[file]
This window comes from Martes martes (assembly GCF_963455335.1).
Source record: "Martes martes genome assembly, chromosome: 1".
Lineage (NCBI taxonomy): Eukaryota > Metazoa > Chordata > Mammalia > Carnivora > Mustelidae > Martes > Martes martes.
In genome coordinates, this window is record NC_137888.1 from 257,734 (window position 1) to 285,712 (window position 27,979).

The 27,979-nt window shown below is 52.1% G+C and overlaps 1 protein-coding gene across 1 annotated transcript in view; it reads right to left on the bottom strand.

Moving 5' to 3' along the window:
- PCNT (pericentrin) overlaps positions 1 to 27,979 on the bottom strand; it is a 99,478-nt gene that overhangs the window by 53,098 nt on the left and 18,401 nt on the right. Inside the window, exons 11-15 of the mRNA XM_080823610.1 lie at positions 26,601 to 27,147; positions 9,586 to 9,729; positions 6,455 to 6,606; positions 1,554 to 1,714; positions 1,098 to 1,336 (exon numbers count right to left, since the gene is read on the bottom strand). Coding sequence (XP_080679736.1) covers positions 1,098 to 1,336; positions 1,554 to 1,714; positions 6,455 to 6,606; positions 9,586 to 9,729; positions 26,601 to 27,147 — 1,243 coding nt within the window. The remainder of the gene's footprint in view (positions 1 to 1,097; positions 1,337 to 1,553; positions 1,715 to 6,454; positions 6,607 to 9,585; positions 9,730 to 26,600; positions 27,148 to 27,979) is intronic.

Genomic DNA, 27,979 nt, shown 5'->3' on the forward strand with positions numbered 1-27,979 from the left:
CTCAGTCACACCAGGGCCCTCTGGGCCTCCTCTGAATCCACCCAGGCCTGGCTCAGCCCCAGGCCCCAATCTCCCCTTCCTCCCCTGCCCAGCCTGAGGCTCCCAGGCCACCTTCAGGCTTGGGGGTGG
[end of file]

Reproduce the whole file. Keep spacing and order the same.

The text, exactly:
This window comes from Martes martes (assembly GCF_963455335.1).
Source record: "Martes martes genome assembly, chromosome: 1".
Lineage (NCBI taxonomy): Eukaryota > Metazoa > Chordata > Mammalia > Carnivora > Mustelidae > Martes > Martes martes.
In genome coordinates, this window is record NC_137888.1 from 257,734 (window position 1) to 285,712 (window position 27,979).

The 27,979-nt window shown below is 52.1% G+C and overlaps 1 protein-coding gene across 1 annotated transcript in view; it reads right to left on the bottom strand.

Moving 5' to 3' along the window:
- PCNT (pericentrin) overlaps positions 1 to 27,979 on the bottom strand; it is a 99,478-nt gene that overhangs the window by 53,098 nt on the left and 18,401 nt on the right. Inside the window, exons 11-15 of the mRNA XM_080823610.1 lie at positions 26,601 to 27,147; positions 9,586 to 9,729; positions 6,455 to 6,606; positions 1,554 to 1,714; positions 1,098 to 1,336 (exon numbers count right to left, since the gene is read on the bottom strand). Coding sequence (XP_080679736.1) covers positions 1,098 to 1,336; positions 1,554 to 1,714; positions 6,455 to 6,606; positions 9,586 to 9,729; positions 26,601 to 27,147 — 1,243 coding nt within the window. The remainder of the gene's footprint in view (positions 1 to 1,097; positions 1,337 to 1,553; positions 1,715 to 6,454; positions 6,607 to 9,585; positions 9,730 to 26,600; positions 27,148 to 27,979) is intronic.

Genomic DNA, 27,979 nt, shown 5'->3' on the forward strand with positions numbered 1-27,979 from the left:
CTCAGTCACACCAGGGCCCTCTGGGCCTCCTCTGAATCCACCCAGGCCTGGCTCAGCCCCAGGCCCCAATCTCCCCTTCCTCCCCTGCCCAGCCTGAGGCTCCCAGGCCACCTTCAGGCTTGGGGGTGG